4.) I have a 2000 square foot house, but could only get a signal in one half of the house. My old linksys wireless B router had a slightly better range.

5.) Long uploads and downloads would get interrupted, resulting in them hanging and never completing.

6.) My PC would have the connection completely drop for periods of time.

7.) After the router ran for a few days, I could no longer connect to the admin page to fix or configure anything.

8.) When some relatives came over, they could not connect to the router (though my computers were fine). After hard reseting it and setting it back up again, they could connect.

There were some 'good' times with the router, I had a few weeks there, where my mac laptop worked fine with it assuming I was on the side of the house the router was on.

Overall, this was a very frustrating experience. I don't know if I got a defective device, or if there are just serious firmware issues that belkin hasn't rectified yet. Either way, I don't even want to try again. I'm getting a different router.
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on March 3, 2011
After having my old Belkin G router for 7 years, I thought it might be time to replace it after a suggestion by a friend who just bought a new router.
My old router would occassionally drop the connection once or twice a day and I would have to re-boot it. It was a fantastic router for 7 years, so I thought I got my money out of it. I leave it on 24-7.
When I first got this NEW router, I could not get to to establish a connection to the internet, but I went through the setup wizard a couple of times and the second time it worked. I personally don't see why you should even have to use the wizard. It should be plug and play.
I cannot say enough good things about this router, though!! After doing speed tests with speedtest.net, my connection speed basically doubled.
One of my laptops doesn't have a wireless N, but 2 of them do, and the N laptops connect twice the speed of G.
In the web-browser setup searching for a firmware update says that NO UPDATE is available, however, when I went to the Belkin website, a firmware update WAS indeed available. Personally, I think it was faster BEFORE the firmware update, but it might just be my imagination.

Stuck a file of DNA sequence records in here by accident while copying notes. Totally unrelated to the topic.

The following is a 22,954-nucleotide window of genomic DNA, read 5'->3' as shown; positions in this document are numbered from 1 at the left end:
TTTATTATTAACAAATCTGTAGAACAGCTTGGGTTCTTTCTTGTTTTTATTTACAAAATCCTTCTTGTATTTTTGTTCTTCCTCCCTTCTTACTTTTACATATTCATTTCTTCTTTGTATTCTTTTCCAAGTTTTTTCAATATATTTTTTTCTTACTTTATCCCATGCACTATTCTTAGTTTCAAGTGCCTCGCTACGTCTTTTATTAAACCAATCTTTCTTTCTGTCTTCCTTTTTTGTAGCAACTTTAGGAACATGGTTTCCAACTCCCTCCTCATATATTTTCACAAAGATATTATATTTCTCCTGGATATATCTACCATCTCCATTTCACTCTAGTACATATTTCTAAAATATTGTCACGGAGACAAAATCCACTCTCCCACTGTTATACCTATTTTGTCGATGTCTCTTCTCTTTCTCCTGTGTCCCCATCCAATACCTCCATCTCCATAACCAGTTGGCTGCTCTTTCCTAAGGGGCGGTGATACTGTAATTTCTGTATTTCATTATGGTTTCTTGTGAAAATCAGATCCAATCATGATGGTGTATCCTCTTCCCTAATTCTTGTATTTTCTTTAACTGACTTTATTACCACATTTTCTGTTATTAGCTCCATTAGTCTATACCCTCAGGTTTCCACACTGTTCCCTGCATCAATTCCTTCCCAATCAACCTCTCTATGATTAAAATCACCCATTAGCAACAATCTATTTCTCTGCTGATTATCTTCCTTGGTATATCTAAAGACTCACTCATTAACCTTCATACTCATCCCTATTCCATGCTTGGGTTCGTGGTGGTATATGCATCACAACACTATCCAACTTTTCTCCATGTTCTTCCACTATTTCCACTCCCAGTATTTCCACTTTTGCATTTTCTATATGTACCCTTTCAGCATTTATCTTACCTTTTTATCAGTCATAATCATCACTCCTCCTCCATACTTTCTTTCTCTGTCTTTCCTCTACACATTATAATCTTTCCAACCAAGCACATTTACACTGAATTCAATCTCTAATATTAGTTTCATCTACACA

This router gets a 5-star rating from me and I would heartily recommend it to ANYONE looking for a great wireless-N router.
GREAT 2-day FREE shipping from Amazon, as usual!!! Be SURE to change the shipping to FREE in the checkout, because it defaults to a more priority shipping, NOT to the free shipping. I accidentally place the order, and it charged me $11.95 shipping, which is ridiculous, because I would have gotten it within 2 days anyway from the Dallas Distribution Center, so I had to send Amazon an e-mail and they fixed it within 10 minutes of placing the order and gave me the refund!
AMAZON rocks!!! So does this BELKIN router-BUY IT TODAY-you will not regret it!!!
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on November 20, 2010
I bought this router to replace my Netgear WNB2100 router. I had reached my limits with the Netgear router: my wireless devices were continually losing their connection to the router, a problem that could easily (but irritatingly) be fixed by re-starting the router. This became a daily task, so I searched long and hard through router reviews to find one that boasted a reliable connection. We typically have several devices simultaneously connected wirelessly to our router: a PC laptop, a Mac laptop, a Mac desktop, and two Android phones. In addition, one desktop PC running Windows 7 and a PS3 are connected via ethernet. I was encouraged by the review of this router posted on CNET, among others, so I dove in.